Over 500 million accounts stolen. How to know if you have been hit and how to react

Over 500 million accounts stolen. How to know if you have been hit and how to react
Over 500 million accounts stolen. How to know if you have been hit and how to react
On Saturday, Alon Gal, co-founder of Hudson Rock and a specialist in computer crimes, warned, via Twitter, that more than 533 million Facebook accounts had been hacked, and that the respective data was for sale at insignificant prices in a forum, known for being frequented by individuals linked to online criminal activity.

From marital status to email and phone number, multiple data from multiple people are for sale at low prices. The daily Le Monde, which has been following the issue, offers some answers to five questions that have plagued Internet users, after consulting several experts.

How did hackers get this data?
Facebook explained, in a statement sent to Business Insider, that hackers were able to access this data through a security breach discovered in 2019 and whose accounts created since then no longer have.

It’s the first time?
No. The past few months have been rich in hacking and Facebook has been a major victim. In January, for example, the American press specializing in technology and computers found that a Telegram account was selling, on the digital black market, mobile phone numbers associated with hundreds of millions of Facebook accounts.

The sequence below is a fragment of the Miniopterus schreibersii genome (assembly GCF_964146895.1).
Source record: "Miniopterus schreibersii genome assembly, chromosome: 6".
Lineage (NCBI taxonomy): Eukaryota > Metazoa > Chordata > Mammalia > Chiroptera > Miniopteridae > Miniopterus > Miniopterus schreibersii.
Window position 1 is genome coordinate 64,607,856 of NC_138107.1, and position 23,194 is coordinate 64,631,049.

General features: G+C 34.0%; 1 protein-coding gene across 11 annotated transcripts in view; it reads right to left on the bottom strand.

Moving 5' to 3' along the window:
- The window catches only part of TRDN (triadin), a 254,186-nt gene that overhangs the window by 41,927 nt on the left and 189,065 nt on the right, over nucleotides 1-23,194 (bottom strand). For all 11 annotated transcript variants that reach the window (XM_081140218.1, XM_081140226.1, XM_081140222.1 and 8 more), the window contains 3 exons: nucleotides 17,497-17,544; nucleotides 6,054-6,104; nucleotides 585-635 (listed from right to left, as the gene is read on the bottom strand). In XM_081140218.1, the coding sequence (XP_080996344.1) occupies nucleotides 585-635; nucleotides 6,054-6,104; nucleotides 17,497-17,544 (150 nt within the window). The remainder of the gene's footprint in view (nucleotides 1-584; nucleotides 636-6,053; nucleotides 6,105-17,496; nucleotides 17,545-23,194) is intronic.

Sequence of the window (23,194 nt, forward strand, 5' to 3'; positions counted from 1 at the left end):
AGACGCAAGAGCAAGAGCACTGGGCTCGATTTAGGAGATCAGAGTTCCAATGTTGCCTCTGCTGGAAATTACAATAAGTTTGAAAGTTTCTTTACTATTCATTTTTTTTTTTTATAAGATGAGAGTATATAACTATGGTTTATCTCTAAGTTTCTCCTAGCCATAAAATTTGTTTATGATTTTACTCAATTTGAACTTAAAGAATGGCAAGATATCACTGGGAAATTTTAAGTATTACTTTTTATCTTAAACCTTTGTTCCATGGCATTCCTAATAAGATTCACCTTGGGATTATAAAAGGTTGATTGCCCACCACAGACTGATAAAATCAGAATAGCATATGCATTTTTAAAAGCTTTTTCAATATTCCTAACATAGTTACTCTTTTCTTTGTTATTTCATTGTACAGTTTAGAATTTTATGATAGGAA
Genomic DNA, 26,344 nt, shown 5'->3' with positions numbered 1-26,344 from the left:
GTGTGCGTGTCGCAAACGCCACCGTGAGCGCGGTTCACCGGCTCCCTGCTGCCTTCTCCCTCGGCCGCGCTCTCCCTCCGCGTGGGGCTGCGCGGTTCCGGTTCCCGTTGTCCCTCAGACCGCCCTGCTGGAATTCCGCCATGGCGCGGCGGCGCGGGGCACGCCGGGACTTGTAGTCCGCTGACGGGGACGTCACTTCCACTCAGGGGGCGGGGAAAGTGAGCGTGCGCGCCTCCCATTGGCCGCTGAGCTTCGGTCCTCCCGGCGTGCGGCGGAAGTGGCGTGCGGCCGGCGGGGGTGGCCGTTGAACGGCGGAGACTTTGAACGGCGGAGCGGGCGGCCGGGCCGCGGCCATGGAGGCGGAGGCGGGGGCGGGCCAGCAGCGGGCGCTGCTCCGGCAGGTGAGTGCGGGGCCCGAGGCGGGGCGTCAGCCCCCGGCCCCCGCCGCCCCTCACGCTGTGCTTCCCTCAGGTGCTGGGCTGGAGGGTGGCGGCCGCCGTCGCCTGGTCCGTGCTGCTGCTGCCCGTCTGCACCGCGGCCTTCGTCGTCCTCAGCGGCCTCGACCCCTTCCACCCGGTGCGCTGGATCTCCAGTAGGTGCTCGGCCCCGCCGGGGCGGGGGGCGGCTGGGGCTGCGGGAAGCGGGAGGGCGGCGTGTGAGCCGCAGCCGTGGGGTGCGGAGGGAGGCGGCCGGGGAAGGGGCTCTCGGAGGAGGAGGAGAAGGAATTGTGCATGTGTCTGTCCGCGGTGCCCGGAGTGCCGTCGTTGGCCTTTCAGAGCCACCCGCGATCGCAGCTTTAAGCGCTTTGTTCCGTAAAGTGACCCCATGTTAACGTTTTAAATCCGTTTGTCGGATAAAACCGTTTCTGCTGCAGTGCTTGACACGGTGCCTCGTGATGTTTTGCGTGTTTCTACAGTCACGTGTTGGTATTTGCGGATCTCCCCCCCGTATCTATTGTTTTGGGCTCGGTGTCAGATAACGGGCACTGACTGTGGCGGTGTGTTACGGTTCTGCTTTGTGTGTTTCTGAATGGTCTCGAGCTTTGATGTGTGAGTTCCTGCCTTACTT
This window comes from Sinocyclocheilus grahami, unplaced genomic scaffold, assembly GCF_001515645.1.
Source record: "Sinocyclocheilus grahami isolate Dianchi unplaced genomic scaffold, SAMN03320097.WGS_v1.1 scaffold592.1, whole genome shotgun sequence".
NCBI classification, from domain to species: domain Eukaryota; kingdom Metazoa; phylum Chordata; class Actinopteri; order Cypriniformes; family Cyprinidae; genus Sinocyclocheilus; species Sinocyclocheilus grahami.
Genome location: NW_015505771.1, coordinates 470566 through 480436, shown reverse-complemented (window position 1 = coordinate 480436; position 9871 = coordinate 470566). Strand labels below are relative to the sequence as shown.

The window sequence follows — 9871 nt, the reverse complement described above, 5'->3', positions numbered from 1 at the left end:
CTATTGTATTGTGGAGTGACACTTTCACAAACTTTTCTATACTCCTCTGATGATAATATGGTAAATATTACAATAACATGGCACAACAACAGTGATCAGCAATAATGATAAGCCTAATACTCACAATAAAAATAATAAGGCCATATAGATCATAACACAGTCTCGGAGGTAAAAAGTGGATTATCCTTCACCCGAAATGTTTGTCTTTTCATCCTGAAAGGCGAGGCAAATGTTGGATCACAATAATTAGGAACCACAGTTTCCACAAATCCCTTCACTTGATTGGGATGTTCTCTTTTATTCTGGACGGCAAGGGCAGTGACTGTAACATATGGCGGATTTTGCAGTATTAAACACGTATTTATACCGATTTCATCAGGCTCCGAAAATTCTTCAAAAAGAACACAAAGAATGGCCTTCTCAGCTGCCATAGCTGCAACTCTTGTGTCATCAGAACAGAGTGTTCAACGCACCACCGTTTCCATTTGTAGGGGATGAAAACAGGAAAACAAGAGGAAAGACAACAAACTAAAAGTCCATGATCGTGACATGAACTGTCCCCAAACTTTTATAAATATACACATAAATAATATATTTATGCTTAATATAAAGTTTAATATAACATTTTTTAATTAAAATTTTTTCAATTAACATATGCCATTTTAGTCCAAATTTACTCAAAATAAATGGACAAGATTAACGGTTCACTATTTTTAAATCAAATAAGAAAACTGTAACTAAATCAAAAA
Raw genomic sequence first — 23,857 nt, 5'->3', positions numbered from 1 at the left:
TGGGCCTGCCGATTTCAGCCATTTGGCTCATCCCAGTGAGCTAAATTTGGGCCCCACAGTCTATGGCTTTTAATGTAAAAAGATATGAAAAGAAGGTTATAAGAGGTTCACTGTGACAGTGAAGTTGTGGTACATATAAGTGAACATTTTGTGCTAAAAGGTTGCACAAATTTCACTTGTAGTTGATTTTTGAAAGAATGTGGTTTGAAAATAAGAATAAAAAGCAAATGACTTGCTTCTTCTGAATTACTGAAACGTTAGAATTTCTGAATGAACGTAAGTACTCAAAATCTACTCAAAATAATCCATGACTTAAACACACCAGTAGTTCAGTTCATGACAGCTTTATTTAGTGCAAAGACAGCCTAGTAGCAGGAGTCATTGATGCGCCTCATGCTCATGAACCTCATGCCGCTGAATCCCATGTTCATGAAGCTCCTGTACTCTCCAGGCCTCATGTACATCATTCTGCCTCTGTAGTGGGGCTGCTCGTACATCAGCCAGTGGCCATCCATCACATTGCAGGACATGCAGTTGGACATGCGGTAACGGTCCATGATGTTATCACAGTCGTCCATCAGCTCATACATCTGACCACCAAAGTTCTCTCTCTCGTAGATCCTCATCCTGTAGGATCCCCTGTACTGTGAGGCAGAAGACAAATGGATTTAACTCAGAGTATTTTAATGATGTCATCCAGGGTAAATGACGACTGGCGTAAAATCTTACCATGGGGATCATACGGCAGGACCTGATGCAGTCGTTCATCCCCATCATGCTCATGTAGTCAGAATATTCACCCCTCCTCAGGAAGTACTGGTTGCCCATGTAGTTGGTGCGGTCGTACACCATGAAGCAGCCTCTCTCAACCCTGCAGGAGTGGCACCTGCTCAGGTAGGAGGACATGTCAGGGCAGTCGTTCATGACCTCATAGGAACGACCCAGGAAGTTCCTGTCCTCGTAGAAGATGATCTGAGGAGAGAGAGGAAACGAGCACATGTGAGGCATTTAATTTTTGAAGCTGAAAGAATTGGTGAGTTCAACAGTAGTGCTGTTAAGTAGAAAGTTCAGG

The same thing happened again in February and, apparently, the discoveries do not end there.

How do I know if I own one of the 533 million pirated accounts?
It depends on your luck. Traditionally, when a platform is the target of hacking and associated personal data is circulated on the internet, the HaveIBeenPowned website, which controls the main online data breaches, usually provides this information. But the list provided by this domain has only 2.5 million pirated accounts, leaving hundreds of millions out.

How should I protect myself?
If you created a Facebook account before 2018 and associated a mobile phone number, act as if your data had been the target of hacking.
Pay attention to the emails and SMS you receive from entities that may appear to be institutional and asking for confidential information.
If, for example, you receive a message from your bank asking you to click on a link or login that seems suspicious, do not do so and immediately report it to your account manager; if not, contact your bank’s helpline.

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